Fireside chat with Don Eigler wraps up MIT.nano “Perspectives in Nanotechnology” seminars

On Sept. 16 MIT.nano managed a friendly community conversation with physicist Don Eigler, Kavli Laureate and former other associated with the IBM Almaden Research Center. The conversation marked the fifth and final event in MIT.nano “Perspectives in Nanotechnology” seminar series, which began in springtime.

Eigler was the founding frontrunner for the low-temperature Scanning Tunneling Microscopy Project at IBM. Among his accomplishments, he’s acknowledged for his 1989 test which he became the first individual manipulate specific atoms with precision, employing a checking tunneling microscope to spell out “I-B-M” from 35 individual xenon atoms. He is also known for producing the first quantum corrals. 

“Nature isn’t boring. If being an experimentalist you invent a thing that allows you to see something nobody has seen before, you’ll find some thing interesting,” he told an audience of professors, graduate pupils, alumni, and others.

Following the discussion, MIT.nano and the Graduate scholar Council hosted an event featuring microscopy artwork because of the MIT neighborhood.

Arranged by Farnaz Niroui, MIT assistant professor of electric manufacturing and computer system science, the “Perspectives in Nanotechnology” series showcased a couple of five lectures by professionals which supplied insight into current analysis and future guidelines based on their particular experiences in neuro-scientific nanoscience and nanotechnology. 

“This series had been a good way to present MIT.nano not just as a nanoscale study facility, but as place in which we could have discussions around nanoscience and its own various programs across disciplines in your neighborhood,” claims Niroui. “Having these five pioneers talk about their particular study trajectories, and where they begin to see the industry of nanotechnology moving in tomorrow, happens to be inspiring.”​

The very first four speakers when you look at the show were:

March 18: Roger Howe of Stanford University

Roger Howe is the William E. Ayer Professor of Engineering at Stanford University. He was the professors director associated with Stanford Nanofabrication center from 2009 to 2017 and manager associated with the nationwide Science Foundation’s National Nanotechnology Infrastructure system from 2011 to 2015.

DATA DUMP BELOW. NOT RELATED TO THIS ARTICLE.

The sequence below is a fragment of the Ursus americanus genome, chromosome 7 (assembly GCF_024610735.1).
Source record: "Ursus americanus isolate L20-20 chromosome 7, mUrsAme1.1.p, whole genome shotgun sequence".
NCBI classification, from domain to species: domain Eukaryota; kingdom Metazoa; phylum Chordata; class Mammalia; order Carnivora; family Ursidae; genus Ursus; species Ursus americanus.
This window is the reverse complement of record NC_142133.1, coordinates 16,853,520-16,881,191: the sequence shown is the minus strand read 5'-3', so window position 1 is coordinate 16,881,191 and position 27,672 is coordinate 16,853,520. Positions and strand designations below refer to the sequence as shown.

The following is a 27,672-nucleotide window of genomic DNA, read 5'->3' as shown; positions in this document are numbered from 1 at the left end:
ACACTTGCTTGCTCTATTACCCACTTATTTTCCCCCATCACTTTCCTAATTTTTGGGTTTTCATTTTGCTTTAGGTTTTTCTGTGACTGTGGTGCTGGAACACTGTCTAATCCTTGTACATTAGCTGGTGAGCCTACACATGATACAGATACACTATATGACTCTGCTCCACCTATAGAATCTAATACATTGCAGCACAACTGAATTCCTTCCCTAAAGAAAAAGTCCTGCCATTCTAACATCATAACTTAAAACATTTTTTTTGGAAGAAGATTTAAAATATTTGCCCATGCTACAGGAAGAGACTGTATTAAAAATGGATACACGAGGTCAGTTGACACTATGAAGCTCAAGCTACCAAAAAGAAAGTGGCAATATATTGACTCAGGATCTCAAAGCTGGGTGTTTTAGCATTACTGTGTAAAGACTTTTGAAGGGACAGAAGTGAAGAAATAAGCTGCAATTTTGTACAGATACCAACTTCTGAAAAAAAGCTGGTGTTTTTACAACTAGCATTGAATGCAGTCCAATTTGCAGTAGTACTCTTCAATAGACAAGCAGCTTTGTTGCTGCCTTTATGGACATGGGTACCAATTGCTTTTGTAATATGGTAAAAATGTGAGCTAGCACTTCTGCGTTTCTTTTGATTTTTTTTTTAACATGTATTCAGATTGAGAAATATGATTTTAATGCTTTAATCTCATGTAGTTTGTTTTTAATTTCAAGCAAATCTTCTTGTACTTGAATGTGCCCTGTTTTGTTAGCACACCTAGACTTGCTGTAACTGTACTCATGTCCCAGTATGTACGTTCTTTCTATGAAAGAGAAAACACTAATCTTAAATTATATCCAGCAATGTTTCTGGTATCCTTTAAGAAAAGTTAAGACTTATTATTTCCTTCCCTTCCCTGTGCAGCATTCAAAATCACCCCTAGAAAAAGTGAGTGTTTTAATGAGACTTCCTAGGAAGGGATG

The first presentation when you look at the show, Howe talked about “the role that shared academic nano services, such nano@Stanford and MIT.nano, can play in nucleating the equipment and processes, along with the neighborhood of internal and external scientists, that can speed up the commercialization of nanotechnology.”

April 29: Paul Alivisatos associated with University of California at Berkeley

Paul Alivisatos is the University of California at Berkeley’s executive vice chancellor and provost, and Samsung Distinguished Professor of Nanoscience and Nanotechnology. He could be in addition the manager emeritus of Lawrence Berkeley National Laboratory, founding director of the Kavli Energy Nanoscience Institute, and a president of two prominent nanotechnology companies.

Inside the talk, Alivisatos discussed his analysis on colloidal nanocrystals, one of the a few artificial blocks for nanoscience and nanotechnology. He reflected from the question, “just what will occur whenever synthetic nanocrystals is seen and controlled on standard of single atoms?”

Might 16: Eli Yablonovitch associated with the University of California at Berkeley

Eli Yablonovitch is really a professor of electric engineering and computer research at UC Berkeley, where he keeps the James and Katherine Lau seat in Engineering. Regarded as a daddy of this photonic bandgap concept, Yablonovitch coined the expression “photonic crystal” and has dramatically contributed on industries of tense semiconductor lasers and photovoltaics. 

Yablonovitch could be the director associated with the National Science Foundation Center for energy conserving Electronics Science, a multi-university center based at Berkeley. For his views presentation, he addressed the question, “just what brand-new unit will replace the transistor?”

Summer 19: Robert Langer of MIT

Robert Langer may be the David H. Koch Institute Professor at MIT. writer of a lot more than 1,250 articles, he also has almost 1,050 patents worldwide. He’s the most-cited engineer in history.

In a presentation entitled, “From Microtechnology to Nanotechnology: brand new methods to Discover and Deliver Medicine to Treat Disease,” Langer addressed the numerous brand-new technologies being developed that’ll affect the continuing future of medicine.

MIT.nano and Niroui will today start up an ongoing monthly workshop series examining the frontiers of nanoscience and nanotechnology. For more information, visit mitnano.mit.edu.